About 40 young skiers are using a plastic ski slope in their bids for selection in the United States' Winter Olympic team for Innsbruck next year.
GV TILT DOWN Skier down ski slope
SV Skier jumps
MV PAN & GV PAN Skiers down jump (2 shots)
SV Skier over hill and down slope
GV PAN Skier off jump and down slope
VARIOUS SHOTS OF YOUNG SKIERS USING ARTIFICIAL SLOPE.
TRANSCRIPT: AMUNDSON: "Forty skiers who are trying for positions on the United States' ski jumping team will be in Madison through October twentieth, training on this country's only plastic jumping facility. The coaches say there is very little difference between the plastic surface and snow. Several European countries have plastic hills, for off-season training and the people responsible for getting the United States' team together, say year-round competition has become necessary. A skier's performance here helps about twenty-five per cent towards his selection for the Olympic team. After Madison, the Olympic hopefuls will go the Canadian Rockies for two weeks of training, then it's on to Thunder Bay, Ontario, for a training period in December. Following two meets in the United States in january, the team will be selected. The Winter Olympics will be held in February at Innsbruck, Austria. This is Charles Amundson reporting."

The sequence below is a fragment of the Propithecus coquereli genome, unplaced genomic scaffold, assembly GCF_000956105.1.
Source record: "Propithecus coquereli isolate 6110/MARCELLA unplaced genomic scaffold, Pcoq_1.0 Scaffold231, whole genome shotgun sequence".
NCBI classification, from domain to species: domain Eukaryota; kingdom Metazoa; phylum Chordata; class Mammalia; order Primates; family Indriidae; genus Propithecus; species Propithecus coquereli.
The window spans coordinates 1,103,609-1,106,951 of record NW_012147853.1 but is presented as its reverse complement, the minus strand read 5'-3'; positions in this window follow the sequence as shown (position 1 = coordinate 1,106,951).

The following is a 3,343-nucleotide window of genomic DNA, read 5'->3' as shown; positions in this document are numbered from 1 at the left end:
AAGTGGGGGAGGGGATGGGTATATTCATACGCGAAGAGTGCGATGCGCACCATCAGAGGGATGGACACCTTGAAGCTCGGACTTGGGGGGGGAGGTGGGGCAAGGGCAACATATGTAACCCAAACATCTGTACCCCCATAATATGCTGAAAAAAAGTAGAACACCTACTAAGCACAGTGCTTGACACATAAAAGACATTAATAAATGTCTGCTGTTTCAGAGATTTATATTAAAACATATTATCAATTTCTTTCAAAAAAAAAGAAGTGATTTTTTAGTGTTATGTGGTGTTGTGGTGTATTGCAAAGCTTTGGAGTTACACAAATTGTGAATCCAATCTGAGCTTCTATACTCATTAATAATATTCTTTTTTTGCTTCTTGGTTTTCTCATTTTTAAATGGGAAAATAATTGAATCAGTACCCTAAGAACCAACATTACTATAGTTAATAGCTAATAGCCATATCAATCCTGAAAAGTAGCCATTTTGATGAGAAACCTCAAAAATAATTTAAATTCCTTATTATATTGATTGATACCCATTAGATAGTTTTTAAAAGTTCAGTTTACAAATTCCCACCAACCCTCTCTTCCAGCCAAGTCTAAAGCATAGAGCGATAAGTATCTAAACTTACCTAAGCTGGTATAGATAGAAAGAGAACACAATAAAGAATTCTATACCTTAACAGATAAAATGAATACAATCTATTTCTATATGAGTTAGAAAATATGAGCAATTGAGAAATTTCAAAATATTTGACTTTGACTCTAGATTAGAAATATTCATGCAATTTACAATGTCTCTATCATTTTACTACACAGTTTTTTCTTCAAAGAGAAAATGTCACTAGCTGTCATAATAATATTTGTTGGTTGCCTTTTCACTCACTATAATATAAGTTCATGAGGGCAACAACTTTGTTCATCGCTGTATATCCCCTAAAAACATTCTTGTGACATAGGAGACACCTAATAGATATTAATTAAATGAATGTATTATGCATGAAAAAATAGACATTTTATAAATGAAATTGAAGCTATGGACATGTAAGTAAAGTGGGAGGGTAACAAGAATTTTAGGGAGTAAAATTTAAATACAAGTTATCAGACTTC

Initials BB/1655 GB/DW/BB/1705
Script is copyright Reuters Limited. All rights reserved
Background: About 40 young skiers are using a plastic ski slope in their bids for selection in the United States' Winter Olympic team for Innsbruck next year.
The skiers are all aiming for the jumping event and have used the artificial slope to help with off-season training.
The skiers had their first run on the slope in Madison, Wisconsin, on Tuesday (14 October) and will continue their preparations for another week.
Several European countries have plastic slopes for training and coaches say there is very little difference between the plastic surface and snow.
U.S. Olympic officials say the skiers' performances on the Madison plastic hills will count about twenty-five per cent towards selection.
This film is serviced with an English commentary by TVN reporter, Charles Amundson. A transcript appears overleaf.